Off-Topic Tuesday, or, Harlem before Starbucks, the Disney Store; Ben and Jerry’s

On occasion I have posted images of the stylized, elegant pictures depicting the Harlem Renaissance as captured by famed photographer James Vanderzee (1886-1983).   Harlem during its Renaissance had the likes of Langston Hughes, James Baldwin,  Dorothy West, Richard Wright, Claude Mckay, and Margaret Walker to serve as resident wordsmiths to chronicle the Harlem that was and will always be the Black Cultural Mecca of the World.  Through their poetry and novels we as mere observers and readers of history are allowed to walk the famed boulevards of Harlem of old in our “Sunday best.”  We are able to taste the sweet and savory chicken and waffles of Wells Restaurant and we can hear the big band swing of music royalty– The Duke and The Count— as we stomp at the Savoy.

If  Hughes, Baldwin, Walker, Wright, McKay, Walker, Ellington and Basie captured the spoken words and lyrical sounds of  Harlem, than James Vanderzee, through his  portraits, indeed captured the sights, beauty, harmony and essence of Harlem during that same period.  His photographic works of art showcased  middle and upper class Harlem residents at home, at work and at play–everyday scenes of Harlem life.  Nothing out of the ordinary. For Harlem residents of that time were well aware of the achievements, dignity and glamour of its neighbors–the  neighbors–politicians, singers, actors, writers, entrepreneurs, lawyers, doctors, civil servants, school teachers and street cleaners.  Vanderzee captured it all:  Funerals, weddings, social events, celebrities and family portraits.  From 1907-1954, Vanderzee chronicled life in Harlem.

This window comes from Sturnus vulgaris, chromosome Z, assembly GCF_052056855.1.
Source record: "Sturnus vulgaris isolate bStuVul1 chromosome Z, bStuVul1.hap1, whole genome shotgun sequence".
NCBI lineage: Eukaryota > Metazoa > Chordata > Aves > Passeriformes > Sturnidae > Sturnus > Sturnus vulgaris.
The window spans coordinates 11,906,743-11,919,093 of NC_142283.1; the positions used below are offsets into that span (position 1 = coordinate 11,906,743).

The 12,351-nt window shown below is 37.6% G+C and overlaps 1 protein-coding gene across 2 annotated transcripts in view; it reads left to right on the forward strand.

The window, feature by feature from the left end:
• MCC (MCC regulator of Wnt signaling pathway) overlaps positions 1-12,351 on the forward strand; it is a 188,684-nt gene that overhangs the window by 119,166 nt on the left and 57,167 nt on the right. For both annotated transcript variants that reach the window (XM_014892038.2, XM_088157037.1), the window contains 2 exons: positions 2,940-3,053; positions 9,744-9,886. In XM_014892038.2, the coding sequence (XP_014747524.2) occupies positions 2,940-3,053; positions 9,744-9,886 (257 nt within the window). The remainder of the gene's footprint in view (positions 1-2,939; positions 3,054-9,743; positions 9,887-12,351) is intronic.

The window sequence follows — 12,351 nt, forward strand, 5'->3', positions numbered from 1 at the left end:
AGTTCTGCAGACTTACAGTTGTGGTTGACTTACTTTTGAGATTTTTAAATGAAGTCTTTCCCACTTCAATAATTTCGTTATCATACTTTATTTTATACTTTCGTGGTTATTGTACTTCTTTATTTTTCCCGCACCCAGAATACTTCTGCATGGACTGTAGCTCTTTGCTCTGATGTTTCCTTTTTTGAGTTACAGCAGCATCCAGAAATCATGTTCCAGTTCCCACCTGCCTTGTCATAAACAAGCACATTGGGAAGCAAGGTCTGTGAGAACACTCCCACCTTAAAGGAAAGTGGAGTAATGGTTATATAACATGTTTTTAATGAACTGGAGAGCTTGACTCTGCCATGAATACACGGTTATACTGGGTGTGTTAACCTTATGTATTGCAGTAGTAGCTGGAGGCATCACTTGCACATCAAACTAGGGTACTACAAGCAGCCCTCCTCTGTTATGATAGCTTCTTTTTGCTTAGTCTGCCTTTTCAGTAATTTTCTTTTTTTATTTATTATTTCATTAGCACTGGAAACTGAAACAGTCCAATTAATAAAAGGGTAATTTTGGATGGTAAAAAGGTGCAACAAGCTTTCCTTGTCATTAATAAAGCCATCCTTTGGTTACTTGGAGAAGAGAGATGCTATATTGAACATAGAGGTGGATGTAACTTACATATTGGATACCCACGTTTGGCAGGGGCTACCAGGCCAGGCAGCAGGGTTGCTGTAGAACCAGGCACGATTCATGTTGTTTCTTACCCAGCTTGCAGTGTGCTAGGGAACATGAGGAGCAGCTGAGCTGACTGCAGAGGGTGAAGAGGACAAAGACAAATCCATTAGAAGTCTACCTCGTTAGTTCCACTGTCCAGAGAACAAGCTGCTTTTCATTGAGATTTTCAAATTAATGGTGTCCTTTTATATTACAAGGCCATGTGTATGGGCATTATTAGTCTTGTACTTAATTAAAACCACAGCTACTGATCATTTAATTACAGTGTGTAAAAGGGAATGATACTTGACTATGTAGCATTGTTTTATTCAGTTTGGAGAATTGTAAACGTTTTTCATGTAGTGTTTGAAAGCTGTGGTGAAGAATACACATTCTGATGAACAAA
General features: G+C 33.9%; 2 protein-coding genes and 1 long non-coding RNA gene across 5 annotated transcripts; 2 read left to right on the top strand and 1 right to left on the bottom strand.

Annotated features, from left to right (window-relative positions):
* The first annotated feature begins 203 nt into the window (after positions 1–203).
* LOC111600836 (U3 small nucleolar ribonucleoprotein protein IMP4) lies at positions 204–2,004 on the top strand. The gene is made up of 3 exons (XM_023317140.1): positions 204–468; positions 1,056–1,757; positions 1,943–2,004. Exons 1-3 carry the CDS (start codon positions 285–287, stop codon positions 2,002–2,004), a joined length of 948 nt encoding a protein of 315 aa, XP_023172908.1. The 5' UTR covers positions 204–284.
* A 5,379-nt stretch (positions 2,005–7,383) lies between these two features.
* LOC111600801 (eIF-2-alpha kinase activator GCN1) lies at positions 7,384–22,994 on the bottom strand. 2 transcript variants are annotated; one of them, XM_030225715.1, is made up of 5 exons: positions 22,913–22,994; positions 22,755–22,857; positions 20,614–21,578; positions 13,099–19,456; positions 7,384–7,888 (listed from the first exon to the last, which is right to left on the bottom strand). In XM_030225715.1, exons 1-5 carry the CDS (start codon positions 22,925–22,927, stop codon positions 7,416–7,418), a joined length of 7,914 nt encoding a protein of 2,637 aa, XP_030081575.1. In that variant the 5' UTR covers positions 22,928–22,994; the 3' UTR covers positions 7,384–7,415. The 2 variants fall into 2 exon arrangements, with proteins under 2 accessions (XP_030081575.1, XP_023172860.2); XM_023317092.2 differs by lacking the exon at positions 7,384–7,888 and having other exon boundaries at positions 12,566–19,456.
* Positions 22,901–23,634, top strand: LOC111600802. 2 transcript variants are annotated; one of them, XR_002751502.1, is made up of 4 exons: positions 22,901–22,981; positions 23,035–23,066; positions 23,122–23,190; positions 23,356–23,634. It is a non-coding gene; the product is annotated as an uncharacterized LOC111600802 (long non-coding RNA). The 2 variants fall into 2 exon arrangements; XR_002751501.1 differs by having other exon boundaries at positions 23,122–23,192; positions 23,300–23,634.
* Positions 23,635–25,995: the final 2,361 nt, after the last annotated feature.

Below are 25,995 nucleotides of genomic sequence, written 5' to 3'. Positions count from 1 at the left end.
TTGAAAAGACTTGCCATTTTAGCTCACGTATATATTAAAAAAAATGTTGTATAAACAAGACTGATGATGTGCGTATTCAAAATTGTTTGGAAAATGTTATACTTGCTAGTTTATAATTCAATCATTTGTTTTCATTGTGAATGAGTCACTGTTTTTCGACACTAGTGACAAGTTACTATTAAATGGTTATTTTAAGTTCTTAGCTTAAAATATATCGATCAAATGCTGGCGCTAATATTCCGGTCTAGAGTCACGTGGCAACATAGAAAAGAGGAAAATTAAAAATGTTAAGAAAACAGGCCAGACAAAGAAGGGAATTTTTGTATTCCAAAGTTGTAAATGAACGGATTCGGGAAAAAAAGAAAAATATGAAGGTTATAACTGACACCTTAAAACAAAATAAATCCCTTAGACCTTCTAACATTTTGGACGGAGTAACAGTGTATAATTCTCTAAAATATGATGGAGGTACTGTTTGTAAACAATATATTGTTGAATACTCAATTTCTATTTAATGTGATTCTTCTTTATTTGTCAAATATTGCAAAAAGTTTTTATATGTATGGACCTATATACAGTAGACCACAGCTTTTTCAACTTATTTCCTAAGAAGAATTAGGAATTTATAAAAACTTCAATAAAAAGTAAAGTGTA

After decades of creating art through his camera lens, Mr. Vanderzee’s photographs were “discovered” by New York’s downtown  Metropolitan Museum of Art.  The photos were featured in a 1969 exhibit entitled Harlem on My Mind.  The exhibit exposed the world to not only the genius of Vanderzee’s work but it also exposed the world to the beauty, talent, and achievement of Harlem during its true, original heyday.

My parents attended the opening of the exhibit.  And subsequently purchased the companion book to the exhibit, Harlem On My Mind–One summer day in the late 1970’s my mother and I happened by an elderly, rather portly, dignified man sitting on a chair outside of  a photo studio on a Harlem grand boulevard.  My mother engaged the grandfatherly man in a conversation and the next thing I know we were given a private tour of James Vanderzee’s studio by Mr. Vanderzee himself! 

Today the book, Harlem on My Mind, sits grandly on my living room’s coffee table, Vanderzee original photographs are safe in my mother’s care and it is my sincere hope that  Harlem during its “new birth”  will retain its true character, its history and its decades- old residents.


 I apologize for the small images.   I do implore you to steep a cup of green tea or pour a glass of your favorite wine  turn on your computer and get lost in Mr. Vanderzee’s prolific portfolio.  And ENJOY!

COPYRIGHT 2011.  The Recovering Attorney Un-Blog(tm).  All Rights Reserved.  And I will sue.  Ha!

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